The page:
This is from Bari Weiss at the New York Times, so those of you who (understandably) despair of the paper might glean some hope from this column.
The theme is that Jew-hatred is surging and yet Jewish victimhood does not command attention or inspire popular outrage. That unless Jews are murdered by neo-Nazis, the one group everyone of conscience recognizes as evil, Jews’ inconvenient murders, their beatings, their discrimination, the singling out of their state for demonization will be explained away.
It is, as I’ve often said, amusing (in a dark, sad way) to listen to leftists pretend they care about Jews. Of course, as Weiss points out, this happens only when Jews are attacked by those on the right. It is somewhat akin to the pretend concern for the Kurds of so many on the left. They never cared about them in 2003, during the invasion of Iraq, but now that Trump has abandoned them, they matter (at least for a few minutes).
Sad anniversary. Easy to see why this man so appealed to people; easy to see why, as my parents told me, not only were they crying on November 22nd, 1963, but they saw more people crying in the streets that day than there had been on VE Day.
Also, interesting piece about C.S. Lewis, who died — along with Aldous Huxley — on the same day as JFK.
A day late but always important to mark this date. Please see my other website and enjoy this song, “The D-Day Dodgers.” It is sung to the tune of “Lili Marlene” and refers to the dismissive attitude so many had toward the Allied Forces in Italy. With the “glamour” and headlines of June 6, 1944, they were overlooked, though their sacrifices were every bit as extraordinary, their battles as harsh, their courage as strong. (My uncle, in his letters, refers several times to his friend George Yente/s – or Lente/s – who was sending him letters from the front in Italy.)
Today marks the 40th anniverary of the hostage taking at the American Embassy in Tehran. It got me to thinking about the day the hostages were released: I was in high school, and I think I was in some sort of choir practice because I seem to remember it was after regular school hours and an announcement came over the PA that the American hostages were on their way home. We cheered! The whole group of us kids cheered, as did our teachers.
I wonder what the reaction would be now, in a typical Canadian high school, to the same news. I don’t think there would be the same feeling of solidarity with the United States. It’s very sad, but anti-Americanism (which existed then but was nothing like what it is now) has absolutely permeated every aspect of Canadian life (note especially media and education). The narcissism of small differences takes centre stage.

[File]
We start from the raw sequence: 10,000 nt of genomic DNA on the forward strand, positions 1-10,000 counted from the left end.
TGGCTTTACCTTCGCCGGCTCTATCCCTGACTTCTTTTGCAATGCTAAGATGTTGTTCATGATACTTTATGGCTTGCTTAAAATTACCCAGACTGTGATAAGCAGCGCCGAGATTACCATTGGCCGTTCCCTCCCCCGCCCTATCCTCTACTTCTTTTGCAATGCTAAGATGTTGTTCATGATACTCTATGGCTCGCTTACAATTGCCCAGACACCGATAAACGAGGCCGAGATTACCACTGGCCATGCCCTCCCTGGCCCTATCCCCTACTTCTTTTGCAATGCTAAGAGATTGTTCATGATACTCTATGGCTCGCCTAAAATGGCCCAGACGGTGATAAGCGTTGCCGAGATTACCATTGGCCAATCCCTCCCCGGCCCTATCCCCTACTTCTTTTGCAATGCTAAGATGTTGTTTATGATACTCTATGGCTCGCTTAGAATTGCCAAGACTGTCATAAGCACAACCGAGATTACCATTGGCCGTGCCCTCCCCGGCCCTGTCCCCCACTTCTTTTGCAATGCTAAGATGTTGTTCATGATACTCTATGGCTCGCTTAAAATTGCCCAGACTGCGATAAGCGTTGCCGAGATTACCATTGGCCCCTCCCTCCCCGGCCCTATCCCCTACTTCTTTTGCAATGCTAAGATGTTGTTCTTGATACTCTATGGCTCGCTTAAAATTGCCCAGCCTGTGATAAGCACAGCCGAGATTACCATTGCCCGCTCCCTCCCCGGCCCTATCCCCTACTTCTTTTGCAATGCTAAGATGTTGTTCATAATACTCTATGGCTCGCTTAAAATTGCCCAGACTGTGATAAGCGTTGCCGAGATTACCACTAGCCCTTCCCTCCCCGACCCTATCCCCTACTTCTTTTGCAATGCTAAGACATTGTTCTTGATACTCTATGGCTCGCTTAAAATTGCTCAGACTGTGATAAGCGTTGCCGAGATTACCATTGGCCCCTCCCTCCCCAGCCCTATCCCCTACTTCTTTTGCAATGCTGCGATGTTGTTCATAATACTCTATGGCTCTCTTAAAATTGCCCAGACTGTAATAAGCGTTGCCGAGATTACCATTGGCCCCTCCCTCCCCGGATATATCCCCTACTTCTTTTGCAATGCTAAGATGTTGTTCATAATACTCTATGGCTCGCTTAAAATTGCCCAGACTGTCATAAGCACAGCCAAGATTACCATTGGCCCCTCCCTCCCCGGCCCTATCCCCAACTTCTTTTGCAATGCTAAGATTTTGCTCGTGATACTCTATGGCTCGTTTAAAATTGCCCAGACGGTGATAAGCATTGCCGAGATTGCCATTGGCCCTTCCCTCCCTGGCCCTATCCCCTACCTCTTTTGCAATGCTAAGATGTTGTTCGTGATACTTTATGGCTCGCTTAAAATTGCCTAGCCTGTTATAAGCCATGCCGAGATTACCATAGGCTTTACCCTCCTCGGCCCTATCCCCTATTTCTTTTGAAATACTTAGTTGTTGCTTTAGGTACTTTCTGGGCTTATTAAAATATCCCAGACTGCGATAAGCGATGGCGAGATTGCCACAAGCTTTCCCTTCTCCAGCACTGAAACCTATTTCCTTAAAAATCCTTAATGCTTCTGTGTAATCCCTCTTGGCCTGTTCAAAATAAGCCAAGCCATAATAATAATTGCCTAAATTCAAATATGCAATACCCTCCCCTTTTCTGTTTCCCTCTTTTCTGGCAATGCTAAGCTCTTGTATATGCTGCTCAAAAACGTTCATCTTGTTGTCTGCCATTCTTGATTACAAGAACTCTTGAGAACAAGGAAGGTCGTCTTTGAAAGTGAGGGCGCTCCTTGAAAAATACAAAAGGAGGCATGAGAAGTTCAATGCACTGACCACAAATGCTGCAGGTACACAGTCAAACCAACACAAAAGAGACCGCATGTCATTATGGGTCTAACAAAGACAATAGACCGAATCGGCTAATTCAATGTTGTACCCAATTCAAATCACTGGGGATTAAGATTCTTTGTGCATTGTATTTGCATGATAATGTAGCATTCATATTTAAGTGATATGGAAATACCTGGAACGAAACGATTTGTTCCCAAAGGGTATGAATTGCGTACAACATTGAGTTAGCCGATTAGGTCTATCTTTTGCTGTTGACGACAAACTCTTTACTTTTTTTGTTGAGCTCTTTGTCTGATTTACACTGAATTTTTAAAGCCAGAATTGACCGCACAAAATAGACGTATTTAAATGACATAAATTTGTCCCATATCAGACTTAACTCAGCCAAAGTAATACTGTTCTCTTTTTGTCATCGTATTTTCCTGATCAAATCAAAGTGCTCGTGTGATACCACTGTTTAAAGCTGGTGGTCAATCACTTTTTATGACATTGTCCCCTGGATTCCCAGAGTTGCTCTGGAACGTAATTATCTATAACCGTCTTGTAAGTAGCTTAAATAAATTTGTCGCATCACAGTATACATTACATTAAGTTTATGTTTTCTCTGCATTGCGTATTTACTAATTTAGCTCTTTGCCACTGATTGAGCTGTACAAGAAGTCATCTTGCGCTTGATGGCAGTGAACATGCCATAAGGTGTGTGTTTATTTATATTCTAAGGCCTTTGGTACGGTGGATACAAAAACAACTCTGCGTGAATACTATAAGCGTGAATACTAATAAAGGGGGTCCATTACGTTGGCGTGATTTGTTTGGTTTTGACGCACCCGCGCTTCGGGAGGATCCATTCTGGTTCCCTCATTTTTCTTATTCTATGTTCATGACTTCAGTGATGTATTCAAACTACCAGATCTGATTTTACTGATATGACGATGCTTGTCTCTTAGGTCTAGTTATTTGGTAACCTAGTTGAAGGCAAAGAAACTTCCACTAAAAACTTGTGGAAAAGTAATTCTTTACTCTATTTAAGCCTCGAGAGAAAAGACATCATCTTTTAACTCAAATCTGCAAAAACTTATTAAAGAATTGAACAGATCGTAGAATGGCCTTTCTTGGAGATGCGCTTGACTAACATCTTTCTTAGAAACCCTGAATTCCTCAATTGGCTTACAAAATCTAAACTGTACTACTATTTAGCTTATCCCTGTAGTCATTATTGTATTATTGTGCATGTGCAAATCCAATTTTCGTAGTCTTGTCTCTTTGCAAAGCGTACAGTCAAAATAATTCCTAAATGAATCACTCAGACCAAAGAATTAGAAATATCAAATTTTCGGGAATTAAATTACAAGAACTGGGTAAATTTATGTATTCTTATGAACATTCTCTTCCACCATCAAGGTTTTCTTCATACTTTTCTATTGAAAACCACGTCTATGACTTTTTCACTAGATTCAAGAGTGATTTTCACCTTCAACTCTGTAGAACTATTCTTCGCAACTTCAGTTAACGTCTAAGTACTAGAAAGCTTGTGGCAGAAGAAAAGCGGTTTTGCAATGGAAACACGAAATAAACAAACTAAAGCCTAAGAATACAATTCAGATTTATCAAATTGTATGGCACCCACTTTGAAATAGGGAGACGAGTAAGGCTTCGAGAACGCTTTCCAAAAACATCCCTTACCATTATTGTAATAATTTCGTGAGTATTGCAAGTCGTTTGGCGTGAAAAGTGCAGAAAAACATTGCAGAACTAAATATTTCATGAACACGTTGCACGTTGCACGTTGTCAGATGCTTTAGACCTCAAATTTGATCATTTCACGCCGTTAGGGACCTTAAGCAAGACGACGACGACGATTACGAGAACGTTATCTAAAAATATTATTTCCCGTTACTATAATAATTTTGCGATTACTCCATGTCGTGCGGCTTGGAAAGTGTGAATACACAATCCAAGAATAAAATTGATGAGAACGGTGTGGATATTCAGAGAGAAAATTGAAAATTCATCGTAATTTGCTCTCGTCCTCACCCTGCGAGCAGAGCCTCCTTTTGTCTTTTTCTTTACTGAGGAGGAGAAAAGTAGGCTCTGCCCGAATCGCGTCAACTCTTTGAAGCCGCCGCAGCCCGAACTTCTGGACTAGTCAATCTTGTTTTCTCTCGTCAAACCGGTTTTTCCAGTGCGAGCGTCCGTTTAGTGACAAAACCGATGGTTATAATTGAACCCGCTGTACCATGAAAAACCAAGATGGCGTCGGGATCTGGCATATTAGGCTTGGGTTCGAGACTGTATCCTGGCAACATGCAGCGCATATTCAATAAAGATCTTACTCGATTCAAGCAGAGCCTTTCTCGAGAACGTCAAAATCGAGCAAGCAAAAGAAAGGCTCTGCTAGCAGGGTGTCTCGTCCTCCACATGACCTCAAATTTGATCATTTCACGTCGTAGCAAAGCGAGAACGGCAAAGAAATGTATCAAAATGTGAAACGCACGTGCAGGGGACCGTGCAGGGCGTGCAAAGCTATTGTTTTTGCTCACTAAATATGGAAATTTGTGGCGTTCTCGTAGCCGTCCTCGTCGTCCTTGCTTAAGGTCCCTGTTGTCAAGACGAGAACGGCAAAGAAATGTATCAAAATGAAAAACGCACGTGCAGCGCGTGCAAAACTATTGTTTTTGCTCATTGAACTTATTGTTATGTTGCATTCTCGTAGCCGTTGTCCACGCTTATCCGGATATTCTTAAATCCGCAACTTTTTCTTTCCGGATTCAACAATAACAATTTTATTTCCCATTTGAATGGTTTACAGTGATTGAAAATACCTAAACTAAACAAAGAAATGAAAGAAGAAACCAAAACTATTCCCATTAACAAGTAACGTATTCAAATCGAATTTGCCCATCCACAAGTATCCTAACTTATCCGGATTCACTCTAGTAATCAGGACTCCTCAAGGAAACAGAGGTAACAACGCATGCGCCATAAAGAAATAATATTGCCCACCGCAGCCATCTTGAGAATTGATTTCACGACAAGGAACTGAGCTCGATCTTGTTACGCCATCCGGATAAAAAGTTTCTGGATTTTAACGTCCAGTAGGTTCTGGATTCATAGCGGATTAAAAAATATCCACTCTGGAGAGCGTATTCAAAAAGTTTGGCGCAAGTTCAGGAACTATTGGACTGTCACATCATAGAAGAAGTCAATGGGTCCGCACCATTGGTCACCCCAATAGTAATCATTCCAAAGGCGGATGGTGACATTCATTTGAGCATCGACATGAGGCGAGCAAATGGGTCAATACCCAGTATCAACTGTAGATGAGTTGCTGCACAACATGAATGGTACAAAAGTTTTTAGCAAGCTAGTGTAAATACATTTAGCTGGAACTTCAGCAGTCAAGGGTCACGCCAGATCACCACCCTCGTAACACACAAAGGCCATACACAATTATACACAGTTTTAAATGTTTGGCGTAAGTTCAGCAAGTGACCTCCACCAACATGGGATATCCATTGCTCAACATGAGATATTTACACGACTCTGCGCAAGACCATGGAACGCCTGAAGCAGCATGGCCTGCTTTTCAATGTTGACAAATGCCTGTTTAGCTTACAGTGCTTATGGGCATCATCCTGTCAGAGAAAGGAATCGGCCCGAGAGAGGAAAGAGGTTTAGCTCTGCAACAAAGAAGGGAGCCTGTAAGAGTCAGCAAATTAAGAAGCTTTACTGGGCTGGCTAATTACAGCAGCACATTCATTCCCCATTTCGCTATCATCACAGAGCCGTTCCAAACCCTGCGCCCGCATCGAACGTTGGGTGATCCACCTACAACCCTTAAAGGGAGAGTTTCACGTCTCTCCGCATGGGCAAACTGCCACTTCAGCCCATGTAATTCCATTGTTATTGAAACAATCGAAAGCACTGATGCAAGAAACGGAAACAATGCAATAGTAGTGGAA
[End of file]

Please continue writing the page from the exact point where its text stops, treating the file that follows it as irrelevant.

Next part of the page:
It’s certainly true that back then Canada had helped save a group of American hostages, through the courage of Ken Taylor. So perhaps that is why we kids felt connected – but I think it was more. Regarding the U.S. with contempt has become our default position – always assuming that somehow they “deserve” it when bad things befall them, always assuming that we are superior and safe from the same threats. I had hoped that his attitude had reached peak stupidity after 9-11, but I suspect it is currently worse. One could argue that Donald Trump hasn’t helped, but I think the contempt runs deeper. It is bread and butter to us.
Oh, I know there are exceptions (I am one of them), but they are just that. It makes me tremendously sad that this sophomoric world view has become so deeply entrenched.
This weekend marks the 102nd anniversary of the Balfour Declaration. There is so much ignorance about it, so much unwarranted hostility and duplicity. Therefore I was delighted to find this piece from two years ago – outstanding historical research and interpretation.
Today is the anniversary of my brother’s death. Of course, I miss him and all the more so when something happens that I would love to discuss with him, or when a movie or TV show is on that I know he would love. This has certainly been the case with Ken Burns’ wonderful Country Music series on PBS. Alan loved country, and he would have adored this series. I thought of him during each episode, and imagined how great it would have been for him to call me up – as he used to – and chat with me about it.
In tribute to my brother, I offer you, dear readers, a song I hadn’t known before watching the series. (I will bet Alan knew it, though.) Get out your Kleenex.
One of the things Significant Other and I like to listen to when we drive somewhere is the Diary of Samuel Pepys, read by Kenneth Branagh. It’s captivating, edifying, vivid, funny and sad. Pepys wrote a lot about his meals – mostly mutton, it seems, and tankards of liquor – and so I found this discovery of one of his silver plates quite fascinating. Coincidentally, Jeff Jacoby wrote a column just last week about anti-Semitism, and opened it by quoting Pepys’s observations on his 1663 visit to a London synagogue.
Dear readers, I have only this to say: we are not a serious country.
Mercer sings a medley of his hits – with Steve Allen. Such fun, such stellar talents.